October 28, 2020

The Niche

Knoepfler lab stem cell blog

Embryonic stem cells

2 min read

Bombshell news in the stem cell field as Ocata Therapeutics (OCAT; formerly Advanced Cell Technology or ACT) is reportedly to be acquired by Astellas Pharma, Inc. The offer for purchase of OCAT will be $8.50/share or almost $380 million. For more details see this detailed PDF from Astellas. This quote on the deal form Ocata: “Paul Wotton, Ph.D., President and CEO, Ocata said, “I am impressed by the vision and commitment of Astellas and believe that with their global resources behind our regenerative platform, patients …Read More

3 min read

The stem cell biotech Advanced Cell Technology (ACT) reported new, positive data in a paper in Lancet from their clinical trials using retinal pigmented epithelial cells (RPEs) made from human embryonic stem cells (hESC) for treatment of different forms of macular degeneration (MD). The paper was entitled “Human embryonic stem cell-derived retinal pigment epithelium in patients with age-related macular degeneration and Stargardt’s macular dystrophy: follow-up of two open-label phase 1/2 studies” with first author Steven D. Schwartz and senior author Robert Lanza, CSO of ACT. These two …Read More

4 min read

Just how good are human embryonic stem (ES) cells made by therapeutic cloning via nuclear transfer, with the successful technique first reported by the lab of Shoukhrat Mitalipov at OHSU last year? How do they compare to induced pluripotent stem (iPS) cells or traditional ES cells made from IVF embryos? A new paper in Nature directly tackles these key questions, but first a bit of context. Three separate groups have now successfully made ES cells using somatic cell nuclear transfer (SCNT). I have reviewed those three therapeutic cloning papers …Read More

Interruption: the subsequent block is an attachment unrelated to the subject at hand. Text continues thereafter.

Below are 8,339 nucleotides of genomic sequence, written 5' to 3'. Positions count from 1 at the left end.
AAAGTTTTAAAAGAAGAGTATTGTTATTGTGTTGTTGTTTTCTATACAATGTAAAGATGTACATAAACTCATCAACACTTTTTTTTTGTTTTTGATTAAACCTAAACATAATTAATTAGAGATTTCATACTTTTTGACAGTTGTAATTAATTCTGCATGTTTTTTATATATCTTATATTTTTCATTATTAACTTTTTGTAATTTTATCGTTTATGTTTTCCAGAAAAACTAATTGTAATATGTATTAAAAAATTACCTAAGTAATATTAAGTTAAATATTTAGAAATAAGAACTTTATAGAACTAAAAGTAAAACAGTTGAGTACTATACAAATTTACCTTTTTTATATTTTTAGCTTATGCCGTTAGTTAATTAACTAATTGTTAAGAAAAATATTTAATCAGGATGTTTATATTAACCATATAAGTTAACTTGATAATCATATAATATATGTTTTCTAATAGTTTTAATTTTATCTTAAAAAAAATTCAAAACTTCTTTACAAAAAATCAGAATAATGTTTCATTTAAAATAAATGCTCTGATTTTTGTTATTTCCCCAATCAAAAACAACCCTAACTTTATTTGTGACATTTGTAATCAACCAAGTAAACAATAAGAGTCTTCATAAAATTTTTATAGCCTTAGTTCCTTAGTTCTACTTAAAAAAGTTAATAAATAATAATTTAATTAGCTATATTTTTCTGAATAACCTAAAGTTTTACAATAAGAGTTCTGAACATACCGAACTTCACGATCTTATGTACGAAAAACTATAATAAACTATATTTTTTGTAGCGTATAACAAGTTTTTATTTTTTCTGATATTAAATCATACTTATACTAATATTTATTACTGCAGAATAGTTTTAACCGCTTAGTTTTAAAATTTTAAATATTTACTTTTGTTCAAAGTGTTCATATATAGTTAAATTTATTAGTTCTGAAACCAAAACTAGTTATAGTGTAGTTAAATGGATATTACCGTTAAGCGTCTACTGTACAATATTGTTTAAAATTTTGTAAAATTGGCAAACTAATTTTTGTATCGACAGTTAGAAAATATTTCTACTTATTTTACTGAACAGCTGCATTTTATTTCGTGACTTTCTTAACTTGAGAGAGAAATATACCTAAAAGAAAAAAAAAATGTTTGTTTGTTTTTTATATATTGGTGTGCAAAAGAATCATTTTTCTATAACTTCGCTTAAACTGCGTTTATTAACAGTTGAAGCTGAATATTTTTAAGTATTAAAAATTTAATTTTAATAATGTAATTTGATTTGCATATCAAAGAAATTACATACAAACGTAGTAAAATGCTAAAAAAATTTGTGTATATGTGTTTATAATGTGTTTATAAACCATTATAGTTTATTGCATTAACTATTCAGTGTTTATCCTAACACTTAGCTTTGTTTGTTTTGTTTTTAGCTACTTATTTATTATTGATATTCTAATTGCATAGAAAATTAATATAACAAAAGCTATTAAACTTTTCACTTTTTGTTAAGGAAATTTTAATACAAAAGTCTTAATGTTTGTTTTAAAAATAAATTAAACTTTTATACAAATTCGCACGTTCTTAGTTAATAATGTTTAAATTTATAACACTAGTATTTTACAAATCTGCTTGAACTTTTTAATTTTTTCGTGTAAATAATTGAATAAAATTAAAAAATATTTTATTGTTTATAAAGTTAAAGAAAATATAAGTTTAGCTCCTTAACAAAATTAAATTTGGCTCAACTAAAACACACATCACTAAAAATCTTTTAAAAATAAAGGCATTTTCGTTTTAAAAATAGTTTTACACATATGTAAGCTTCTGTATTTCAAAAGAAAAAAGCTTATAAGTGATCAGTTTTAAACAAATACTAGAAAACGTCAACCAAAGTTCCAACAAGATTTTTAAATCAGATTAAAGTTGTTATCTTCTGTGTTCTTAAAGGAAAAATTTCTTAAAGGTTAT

2 min read

I did a brief email Q&A interview with Dr. Bob Lanza of Advanced Cell Technology (ACT) on their new hES MSCs pre-clinical data for Multiple Sclerosis. I discussed the paper itself in a concise review yesterday here. Thanks to Dr. Lanza for doing the interview. 1. Were you surprised at the fact that the therapeutic benefit did not require engraftment or even the use of proliferative hES-MSCs? No, not at all.  MSCs usually persist for only a few days or weeks, and exert their …Read More